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On the same road, close to Ashrafs, there was a narrow doorway behind which were steep, rickety steps going up to a flat roof where there were displayed magnificent carved wooden chests, tables, chairs etc and wonderfully woven carpets and brass ornaments. This was commonly known as Kashmir Joe's and I presume this was because most of the goods on sale came from Kashmir. Even today no home of a Bahrain expat anywhere in the world is complete without a camphor wood chest purchased from Kashmir Joe. I inherited my mother's and it now has pride of place in my home. When visiting Bahrain friends in the UK and elsewhere, I can be sure to see, as well as the camphor wood chest, at least one Bahrain friendship coffee pot.
As a Girl Guide in Awali we had days out exploring and visiting different parts of Bahrain. My recollections are rather hazy but we visited places such as the experimental farm at Budaiya and had picnics at Jebel Al Dukhan where we played hide and seek in the caves there. Another popular place we visited was the Portugese Fort - now beautifully restored and known as Bahrain Fort. We also went to the Riffa Fort which can be seen on the hill a short distance from Awali. This too has been restored and both forts together with the Arad Fort in Muharraq are well worth visiting when in Bahrain.
Another treat for us Girl Guides was to take a picnic and travel by coach to the Adhari Pool to swim. It was great fun swimming in this natural pool. The local boys, as boys do, would show off by diving from the top of the buildings either side of the pool but we girls were not quite brave enough to try it.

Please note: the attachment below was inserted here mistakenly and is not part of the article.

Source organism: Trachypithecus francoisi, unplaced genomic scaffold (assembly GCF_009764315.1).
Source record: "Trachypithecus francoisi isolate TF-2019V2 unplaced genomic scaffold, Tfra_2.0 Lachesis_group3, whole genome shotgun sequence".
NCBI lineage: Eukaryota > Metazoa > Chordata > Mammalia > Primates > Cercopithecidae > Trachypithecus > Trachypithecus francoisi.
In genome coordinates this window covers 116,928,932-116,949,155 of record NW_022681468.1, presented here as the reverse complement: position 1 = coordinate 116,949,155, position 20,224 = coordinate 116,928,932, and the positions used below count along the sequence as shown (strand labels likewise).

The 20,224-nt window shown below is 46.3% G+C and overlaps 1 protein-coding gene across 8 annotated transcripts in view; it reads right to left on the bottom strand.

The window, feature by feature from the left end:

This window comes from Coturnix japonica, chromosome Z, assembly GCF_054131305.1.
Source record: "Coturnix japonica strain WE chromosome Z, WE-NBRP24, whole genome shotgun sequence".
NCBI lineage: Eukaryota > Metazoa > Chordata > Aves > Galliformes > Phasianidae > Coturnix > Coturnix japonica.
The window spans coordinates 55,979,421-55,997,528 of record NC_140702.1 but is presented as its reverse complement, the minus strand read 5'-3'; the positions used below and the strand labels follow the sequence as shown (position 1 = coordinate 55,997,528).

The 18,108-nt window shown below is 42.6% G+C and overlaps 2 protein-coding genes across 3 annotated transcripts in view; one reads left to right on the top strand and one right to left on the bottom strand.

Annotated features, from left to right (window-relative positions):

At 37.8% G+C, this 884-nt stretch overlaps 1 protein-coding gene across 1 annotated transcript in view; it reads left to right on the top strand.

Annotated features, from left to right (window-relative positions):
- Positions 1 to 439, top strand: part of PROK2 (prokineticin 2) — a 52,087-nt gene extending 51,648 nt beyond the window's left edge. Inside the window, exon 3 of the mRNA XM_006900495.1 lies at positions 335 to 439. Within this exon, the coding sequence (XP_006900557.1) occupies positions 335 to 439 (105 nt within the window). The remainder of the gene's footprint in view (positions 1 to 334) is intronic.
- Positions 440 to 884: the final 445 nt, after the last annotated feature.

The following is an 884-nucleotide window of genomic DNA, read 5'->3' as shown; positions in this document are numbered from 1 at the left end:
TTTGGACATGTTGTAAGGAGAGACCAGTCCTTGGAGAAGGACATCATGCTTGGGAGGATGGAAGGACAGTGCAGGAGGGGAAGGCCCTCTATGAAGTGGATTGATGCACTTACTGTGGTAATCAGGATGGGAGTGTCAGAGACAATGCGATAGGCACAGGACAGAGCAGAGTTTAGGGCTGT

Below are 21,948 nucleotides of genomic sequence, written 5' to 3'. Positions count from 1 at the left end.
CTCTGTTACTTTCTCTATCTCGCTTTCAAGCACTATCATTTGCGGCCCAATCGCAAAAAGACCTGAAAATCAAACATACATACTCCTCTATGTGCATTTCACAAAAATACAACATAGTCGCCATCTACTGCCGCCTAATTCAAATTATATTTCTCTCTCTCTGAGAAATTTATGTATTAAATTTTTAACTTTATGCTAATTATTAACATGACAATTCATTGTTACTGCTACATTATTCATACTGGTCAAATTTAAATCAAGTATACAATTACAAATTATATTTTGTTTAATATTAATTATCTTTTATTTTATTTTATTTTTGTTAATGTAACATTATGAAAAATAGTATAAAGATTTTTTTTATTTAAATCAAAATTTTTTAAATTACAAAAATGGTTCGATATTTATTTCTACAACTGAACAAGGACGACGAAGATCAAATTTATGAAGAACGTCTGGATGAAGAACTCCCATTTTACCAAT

On the way to Adhari Pool we travelled on the road leading from Awali to Manama, which was wide enough for just one car in each direction. Because there seemed to be more little white donkeys and camels on the roads than cars there was no need for dual carriageways or roundabouts. In fact, once the number of cars increased, I can remember the excitement when the first roundabouts were built in Riffa. When the roundabouts were first placed there we could never have imagined the colourful beauty of the wonderful trees and flowers which now abound in that area .
Also on the Awali-Manama Road was what was known as the "wiggly bridge" This was a wooden bridge over a freshwater stream which was used as an open air laundry called the dhobi. It was a fascinating sight to see the washing being pounded with stones and laid out to dry. I do not think I have ever seen such white, white washing as I saw in those days when passing the dhobi on the way to Manama.
Not far from the wiggly bridge on the same road was the Khamis Mosque which was still a busy, functioning mosque in the Fifties and very much a centre of the area. The open market alongside the mosque always seemed to be buzzing with people. It gives me great pleasure nowadays to see how sensitively this ancient mosque has been restored to its former beauty to become a much prized monument.